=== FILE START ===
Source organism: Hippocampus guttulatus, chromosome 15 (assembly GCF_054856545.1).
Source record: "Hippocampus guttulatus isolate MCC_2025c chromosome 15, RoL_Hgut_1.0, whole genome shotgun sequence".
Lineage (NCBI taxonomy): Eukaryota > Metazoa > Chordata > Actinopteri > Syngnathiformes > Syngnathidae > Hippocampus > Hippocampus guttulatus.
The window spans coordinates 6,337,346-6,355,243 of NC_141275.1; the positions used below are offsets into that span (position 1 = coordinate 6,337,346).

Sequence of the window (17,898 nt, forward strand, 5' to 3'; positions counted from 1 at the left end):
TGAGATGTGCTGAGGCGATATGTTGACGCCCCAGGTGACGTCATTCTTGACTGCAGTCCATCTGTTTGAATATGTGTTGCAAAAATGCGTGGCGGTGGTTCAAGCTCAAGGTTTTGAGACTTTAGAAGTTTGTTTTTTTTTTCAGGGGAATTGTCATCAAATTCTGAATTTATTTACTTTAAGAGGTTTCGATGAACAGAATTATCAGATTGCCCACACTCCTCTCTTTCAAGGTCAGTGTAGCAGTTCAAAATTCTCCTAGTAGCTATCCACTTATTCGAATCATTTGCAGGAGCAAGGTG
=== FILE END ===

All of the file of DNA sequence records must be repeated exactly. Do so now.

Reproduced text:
Source organism: Hippocampus guttulatus, chromosome 15 (assembly GCF_054856545.1).
Source record: "Hippocampus guttulatus isolate MCC_2025c chromosome 15, RoL_Hgut_1.0, whole genome shotgun sequence".
Lineage (NCBI taxonomy): Eukaryota > Metazoa > Chordata > Actinopteri > Syngnathiformes > Syngnathidae > Hippocampus > Hippocampus guttulatus.
The window spans coordinates 6,337,346-6,355,243 of NC_141275.1; the positions used below are offsets into that span (position 1 = coordinate 6,337,346).

Sequence of the window (17,898 nt, forward strand, 5' to 3'; positions counted from 1 at the left end):
TGAGATGTGCTGAGGCGATATGTTGACGCCCCAGGTGACGTCATTCTTGACTGCAGTCCATCTGTTTGAATATGTGTTGCAAAAATGCGTGGCGGTGGTTCAAGCTCAAGGTTTTGAGACTTTAGAAGTTTGTTTTTTTTTTCAGGGGAATTGTCATCAAATTCTGAATTTATTTACTTTAAGAGGTTTCGATGAACAGAATTATCAGATTGCCCACACTCCTCTCTTTCAAGGTCAGTGTAGCAGTTCAAAATTCTCCTAGTAGCTATCCACTTATTCGAATCATTTGCAGGAGCAAGGTG